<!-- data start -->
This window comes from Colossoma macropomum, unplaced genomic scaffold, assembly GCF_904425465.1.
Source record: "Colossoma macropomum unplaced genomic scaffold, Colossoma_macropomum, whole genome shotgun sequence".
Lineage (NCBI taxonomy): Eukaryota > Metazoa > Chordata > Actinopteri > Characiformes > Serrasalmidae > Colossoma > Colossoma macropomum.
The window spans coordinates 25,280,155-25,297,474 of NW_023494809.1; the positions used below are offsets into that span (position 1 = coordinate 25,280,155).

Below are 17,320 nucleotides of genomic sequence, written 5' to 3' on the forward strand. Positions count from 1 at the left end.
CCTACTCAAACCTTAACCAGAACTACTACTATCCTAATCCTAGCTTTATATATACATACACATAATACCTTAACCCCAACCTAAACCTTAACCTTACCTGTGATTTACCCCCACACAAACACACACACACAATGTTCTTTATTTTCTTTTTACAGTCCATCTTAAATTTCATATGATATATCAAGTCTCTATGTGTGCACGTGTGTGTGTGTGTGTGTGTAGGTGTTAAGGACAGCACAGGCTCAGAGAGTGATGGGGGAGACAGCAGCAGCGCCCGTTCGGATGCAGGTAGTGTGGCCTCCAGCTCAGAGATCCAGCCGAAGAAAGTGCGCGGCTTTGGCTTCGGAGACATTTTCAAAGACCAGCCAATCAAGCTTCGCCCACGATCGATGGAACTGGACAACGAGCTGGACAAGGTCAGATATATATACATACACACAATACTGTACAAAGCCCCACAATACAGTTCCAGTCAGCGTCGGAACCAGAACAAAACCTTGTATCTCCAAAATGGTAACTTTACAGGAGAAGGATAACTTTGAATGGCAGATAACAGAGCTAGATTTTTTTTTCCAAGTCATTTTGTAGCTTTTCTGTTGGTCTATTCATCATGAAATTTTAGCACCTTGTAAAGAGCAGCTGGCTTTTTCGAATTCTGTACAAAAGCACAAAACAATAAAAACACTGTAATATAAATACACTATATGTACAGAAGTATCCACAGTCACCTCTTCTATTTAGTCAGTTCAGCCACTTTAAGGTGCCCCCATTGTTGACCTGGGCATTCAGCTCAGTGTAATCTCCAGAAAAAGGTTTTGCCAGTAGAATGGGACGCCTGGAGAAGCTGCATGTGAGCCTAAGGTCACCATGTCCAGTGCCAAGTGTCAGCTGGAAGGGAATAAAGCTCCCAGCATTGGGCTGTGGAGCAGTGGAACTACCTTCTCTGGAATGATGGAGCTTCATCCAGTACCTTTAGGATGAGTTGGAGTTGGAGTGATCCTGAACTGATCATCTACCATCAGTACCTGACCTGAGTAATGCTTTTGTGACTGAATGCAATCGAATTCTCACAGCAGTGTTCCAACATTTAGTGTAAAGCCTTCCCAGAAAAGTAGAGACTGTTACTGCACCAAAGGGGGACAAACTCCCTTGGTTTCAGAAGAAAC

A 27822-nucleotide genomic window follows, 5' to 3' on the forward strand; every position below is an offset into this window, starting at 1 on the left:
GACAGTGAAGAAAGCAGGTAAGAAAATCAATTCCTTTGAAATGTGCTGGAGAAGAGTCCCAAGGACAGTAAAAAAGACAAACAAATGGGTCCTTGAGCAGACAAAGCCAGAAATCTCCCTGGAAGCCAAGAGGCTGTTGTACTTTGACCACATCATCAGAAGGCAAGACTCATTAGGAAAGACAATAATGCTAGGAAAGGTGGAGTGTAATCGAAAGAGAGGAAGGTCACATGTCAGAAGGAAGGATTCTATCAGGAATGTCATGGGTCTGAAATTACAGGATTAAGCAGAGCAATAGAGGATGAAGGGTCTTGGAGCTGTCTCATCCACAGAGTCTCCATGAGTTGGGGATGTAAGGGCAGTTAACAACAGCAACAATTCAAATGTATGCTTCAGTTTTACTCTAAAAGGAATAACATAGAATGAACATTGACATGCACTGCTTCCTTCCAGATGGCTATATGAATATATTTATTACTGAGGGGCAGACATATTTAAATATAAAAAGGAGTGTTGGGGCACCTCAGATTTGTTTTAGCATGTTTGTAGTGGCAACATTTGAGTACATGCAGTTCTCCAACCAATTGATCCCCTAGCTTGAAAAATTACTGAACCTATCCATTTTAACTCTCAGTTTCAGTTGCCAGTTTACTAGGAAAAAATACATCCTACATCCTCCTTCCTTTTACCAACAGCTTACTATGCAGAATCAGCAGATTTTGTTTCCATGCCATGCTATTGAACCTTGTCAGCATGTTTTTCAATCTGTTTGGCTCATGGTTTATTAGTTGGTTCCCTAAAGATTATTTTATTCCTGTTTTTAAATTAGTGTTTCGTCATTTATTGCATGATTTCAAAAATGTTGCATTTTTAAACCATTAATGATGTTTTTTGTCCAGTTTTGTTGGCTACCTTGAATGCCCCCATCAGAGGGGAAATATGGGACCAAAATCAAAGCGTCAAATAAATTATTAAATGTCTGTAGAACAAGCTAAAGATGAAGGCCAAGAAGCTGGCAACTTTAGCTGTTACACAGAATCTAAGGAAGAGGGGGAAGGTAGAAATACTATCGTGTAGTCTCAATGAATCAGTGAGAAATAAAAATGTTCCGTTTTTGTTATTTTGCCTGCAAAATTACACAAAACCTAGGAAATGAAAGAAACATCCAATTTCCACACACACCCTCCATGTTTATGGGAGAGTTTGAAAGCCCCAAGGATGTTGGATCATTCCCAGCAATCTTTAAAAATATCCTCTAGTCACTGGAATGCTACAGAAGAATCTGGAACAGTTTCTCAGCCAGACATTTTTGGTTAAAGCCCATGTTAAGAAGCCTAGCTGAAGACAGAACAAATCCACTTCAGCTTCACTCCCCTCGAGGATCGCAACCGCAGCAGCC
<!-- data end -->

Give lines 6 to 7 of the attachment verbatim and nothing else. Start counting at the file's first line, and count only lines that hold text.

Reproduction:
CCTACTCAAACCTTAACCAGAACTACTACTATCCTAATCCTAGCTTTATATATACATACACATAATACCTTAACCCCAACCTAAACCTTAACCTTACCTGTGATTTACCCCCACACAAACACACACACACAATGTTCTTTATTTTCTTTTTACAGTCCATCTTAAATTTCATATGATATATCAAGTCTCTATGTGTGCACGTGTGTGTGTGTGTGTGTGTAGGTGTTAAGGACAGCACAGGCTCAGAGAGTGATGGGGGAGACAGCAGCAGCGCCCGTTCGGATGCAGGTAGTGTGGCCTCCAGCTCAGAGATCCAGCCGAAGAAAGTGCGCGGCTTTGGCTTCGGAGACATTTTCAAAGACCAGCCAATCAAGCTTCGCCCACGATCGATGGAACTGGACAACGAGCTGGACAAGGTCAGATATATATACATACACACAATACTGTACAAAGCCCCACAATACAGTTCCAGTCAGCGTCGGAACCAGAACAAAACCTTGTATCTCCAAAATGGTAACTTTACAGGAGAAGGATAACTTTGAATGGCAGATAACAGAGCTAGATTTTTTTTTCCAAGTCATTTTGTAGCTTTTCTGTTGGTCTATTCATCATGAAATTTTAGCACCTTGTAAAGAGCAGCTGGCTTTTTCGAATTCTGTACAAAAGCACAAAACAATAAAAACACTGTAATATAAATACACTATATGTACAGAAGTATCCACAGTCACCTCTTCTATTTAGTCAGTTCAGCCACTTTAAGGTGCCCCCATTGTTGACCTGGGCATTCAGCTCAGTGTAATCTCCAGAAAAAGGTTTTGCCAGTAGAATGGGACGCCTGGAGAAGCTGCATGTGAGCCTAAGGTCACCATGTCCAGTGCCAAGTGTCAGCTGGAAGGGAATAAAGCTCCCAGCATTGGGCTGTGGAGCAGTGGAACTACCTTCTCTGGAATGATGGAGCTTCATCCAGTACCTTTAGGATGAGTTGGAGTTGGAGTGATCCTGAACTGATCATCTACCATCAGTACCTGACCTGAGTAATGCTTTTGTGACTGAATGCAATCGAATTCTCACAGCAGTGTTCCAACATTTAGTGTAAAGCCTTCCCAGAAAAGTAGAGACTGTTACTGCACCAAAGGGGGACAAACTCCCTTGGTTTCAGAAGAAAC

A 27822-nucleotide genomic window follows, 5' to 3' on the forward strand; every position below is an offset into this window, starting at 1 on the left: